CARING FOR A DRY SOCKET FOLLOWING ORAL SURGERY
When a tooth is removed, a “hole” or socket is left in the bone where the root used to be present. Normal healing requires an adequate blood clot in the hold
When the blood clot does not form properly or it is lost, you will have delayed healing and pain. The pain usually increases the third to fifth day after the tooth was removed and may move forward or backward (radiate) in the jaw even to the ear. A bad taste or odor may be present. The pain is usually caused by exposed bone in the tooth socket because of the absence of a blood clot.
This is how we plan to help you:
- If you are given an antibiotic, continue to take all medications as directed until they are gone or your doctor tells you to discontinue it.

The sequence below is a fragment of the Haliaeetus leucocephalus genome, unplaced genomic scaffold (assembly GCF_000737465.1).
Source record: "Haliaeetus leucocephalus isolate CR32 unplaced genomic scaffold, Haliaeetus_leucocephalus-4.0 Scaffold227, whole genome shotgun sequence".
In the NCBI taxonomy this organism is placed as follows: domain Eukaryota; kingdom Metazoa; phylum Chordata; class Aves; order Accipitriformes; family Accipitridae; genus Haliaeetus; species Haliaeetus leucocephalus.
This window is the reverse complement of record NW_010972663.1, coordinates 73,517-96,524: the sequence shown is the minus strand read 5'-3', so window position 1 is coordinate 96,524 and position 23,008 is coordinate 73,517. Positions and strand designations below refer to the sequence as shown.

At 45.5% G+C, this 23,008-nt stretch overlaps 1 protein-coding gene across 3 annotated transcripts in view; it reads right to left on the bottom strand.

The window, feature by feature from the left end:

- A sedative dressing will be placed in the socket. Leave it alone. If the dressing comes out, do not replace it yourself.
- Do not irrigate or use a Waterpik in the area.
- If a sedative dressing was placed, it must be removed in two days.
- Chew a soft diet and attempt to chew on the opposite side as much as possible.
- Brush the teeth around the area with a soft toothbrush.
It is not unusual to run a low-grade temperature. Be sure to get plenty of fluids. Call our office if your fever is persistently over 102. Oral temperatures are often not accurate with oral infections.